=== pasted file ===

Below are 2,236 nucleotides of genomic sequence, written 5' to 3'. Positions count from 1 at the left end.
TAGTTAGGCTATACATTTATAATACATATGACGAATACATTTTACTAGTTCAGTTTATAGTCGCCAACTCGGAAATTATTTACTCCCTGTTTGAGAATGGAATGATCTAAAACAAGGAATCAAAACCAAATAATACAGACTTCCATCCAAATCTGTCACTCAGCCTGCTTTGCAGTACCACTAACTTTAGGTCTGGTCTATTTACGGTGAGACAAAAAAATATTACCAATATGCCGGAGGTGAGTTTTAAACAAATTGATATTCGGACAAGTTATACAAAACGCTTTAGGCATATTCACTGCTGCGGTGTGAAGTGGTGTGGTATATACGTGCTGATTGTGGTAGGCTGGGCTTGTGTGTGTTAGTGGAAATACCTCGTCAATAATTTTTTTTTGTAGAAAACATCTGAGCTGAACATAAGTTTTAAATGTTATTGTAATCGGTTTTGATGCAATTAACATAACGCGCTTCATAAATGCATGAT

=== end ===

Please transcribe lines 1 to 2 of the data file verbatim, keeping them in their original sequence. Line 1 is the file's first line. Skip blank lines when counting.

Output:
Below are 2,236 nucleotides of genomic sequence, written 5' to 3'. Positions count from 1 at the left end.
TAGTTAGGCTATACATTTATAATACATATGACGAATACATTTTACTAGTTCAGTTTATAGTCGCCAACTCGGAAATTATTTACTCCCTGTTTGAGAATGGAATGATCTAAAACAAGGAATCAAAACCAAATAATACAGACTTCCATCCAAATCTGTCACTCAGCCTGCTTTGCAGTACCACTAACTTTAGGTCTGGTCTATTTACGGTGAGACAAAAAAATATTACCAATATGCCGGAGGTGAGTTTTAAACAAATTGATATTCGGACAAGTTATACAAAACGCTTTAGGCATATTCACTGCTGCGGTGTGAAGTGGTGTGGTATATACGTGCTGATTGTGGTAGGCTGGGCTTGTGTGTGTTAGTGGAAATACCTCGTCAATAATTTTTTTTTGTAGAAAACATCTGAGCTGAACATAAGTTTTAAATGTTATTGTAATCGGTTTTGATGCAATTAACATAACGCGCTTCATAAATGCATGAT